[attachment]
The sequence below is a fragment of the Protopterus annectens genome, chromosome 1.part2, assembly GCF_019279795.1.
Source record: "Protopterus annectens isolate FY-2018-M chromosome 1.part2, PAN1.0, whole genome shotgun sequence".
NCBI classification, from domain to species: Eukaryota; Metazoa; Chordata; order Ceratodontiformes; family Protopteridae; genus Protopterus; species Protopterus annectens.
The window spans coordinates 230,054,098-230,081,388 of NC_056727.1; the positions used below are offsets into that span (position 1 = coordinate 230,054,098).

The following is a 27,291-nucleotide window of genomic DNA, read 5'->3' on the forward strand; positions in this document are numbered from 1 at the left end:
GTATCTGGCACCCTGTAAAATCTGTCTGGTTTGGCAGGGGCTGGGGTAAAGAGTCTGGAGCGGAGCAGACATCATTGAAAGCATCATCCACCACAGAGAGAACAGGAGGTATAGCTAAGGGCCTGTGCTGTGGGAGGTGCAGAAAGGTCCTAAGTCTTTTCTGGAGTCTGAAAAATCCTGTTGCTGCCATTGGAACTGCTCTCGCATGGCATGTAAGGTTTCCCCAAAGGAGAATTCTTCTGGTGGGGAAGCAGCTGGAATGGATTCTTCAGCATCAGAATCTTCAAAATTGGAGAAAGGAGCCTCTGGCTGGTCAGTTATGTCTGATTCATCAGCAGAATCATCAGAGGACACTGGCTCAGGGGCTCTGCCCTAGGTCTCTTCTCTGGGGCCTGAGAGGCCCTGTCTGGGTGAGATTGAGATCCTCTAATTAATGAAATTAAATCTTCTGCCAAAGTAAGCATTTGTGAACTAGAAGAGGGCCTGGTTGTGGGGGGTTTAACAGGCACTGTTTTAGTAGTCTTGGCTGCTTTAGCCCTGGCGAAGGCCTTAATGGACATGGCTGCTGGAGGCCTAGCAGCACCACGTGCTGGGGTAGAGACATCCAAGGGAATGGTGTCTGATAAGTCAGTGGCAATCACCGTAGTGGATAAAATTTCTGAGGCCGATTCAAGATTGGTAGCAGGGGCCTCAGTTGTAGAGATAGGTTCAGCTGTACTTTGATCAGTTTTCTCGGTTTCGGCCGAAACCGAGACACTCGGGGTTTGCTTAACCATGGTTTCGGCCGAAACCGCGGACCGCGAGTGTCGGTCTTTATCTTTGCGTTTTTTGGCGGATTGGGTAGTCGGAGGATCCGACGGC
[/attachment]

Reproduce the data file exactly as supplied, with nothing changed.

The sequence below is a fragment of the Protopterus annectens genome, chromosome 1.part2, assembly GCF_019279795.1.
Source record: "Protopterus annectens isolate FY-2018-M chromosome 1.part2, PAN1.0, whole genome shotgun sequence".
NCBI classification, from domain to species: Eukaryota; Metazoa; Chordata; order Ceratodontiformes; family Protopteridae; genus Protopterus; species Protopterus annectens.
The window spans coordinates 230,054,098-230,081,388 of NC_056727.1; the positions used below are offsets into that span (position 1 = coordinate 230,054,098).

The following is a 27,291-nucleotide window of genomic DNA, read 5'->3' on the forward strand; positions in this document are numbered from 1 at the left end:
GTATCTGGCACCCTGTAAAATCTGTCTGGTTTGGCAGGGGCTGGGGTAAAGAGTCTGGAGCGGAGCAGACATCATTGAAAGCATCATCCACCACAGAGAGAACAGGAGGTATAGCTAAGGGCCTGTGCTGTGGGAGGTGCAGAAAGGTCCTAAGTCTTTTCTGGAGTCTGAAAAATCCTGTTGCTGCCATTGGAACTGCTCTCGCATGGCATGTAAGGTTTCCCCAAAGGAGAATTCTTCTGGTGGGGAAGCAGCTGGAATGGATTCTTCAGCATCAGAATCTTCAAAATTGGAGAAAGGAGCCTCTGGCTGGTCAGTTATGTCTGATTCATCAGCAGAATCATCAGAGGACACTGGCTCAGGGGCTCTGCCCTAGGTCTCTTCTCTGGGGCCTGAGAGGCCCTGTCTGGGTGAGATTGAGATCCTCTAATTAATGAAATTAAATCTTCTGCCAAAGTAAGCATTTGTGAACTAGAAGAGGGCCTGGTTGTGGGGGGTTTAACAGGCACTGTTTTAGTAGTCTTGGCTGCTTTAGCCCTGGCGAAGGCCTTAATGGACATGGCTGCTGGAGGCCTAGCAGCACCACGTGCTGGGGTAGAGACATCCAAGGGAATGGTGTCTGATAAGTCAGTGGCAATCACCGTAGTGGATAAAATTTCTGAGGCCGATTCAAGATTGGTAGCAGGGGCCTCAGTTGTAGAGATAGGTTCAGCTGTACTTTGATCAGTTTTCTCGGTTTCGGCCGAAACCGAGACACTCGGGGTTTGCTTAACCATGGTTTCGGCCGAAACCGCGGACCGCGAGTGTCGGTCTTTATCTTTGCGTTTTTTGGCGGATTGGGTAGTCGGAGGATCCGACGGC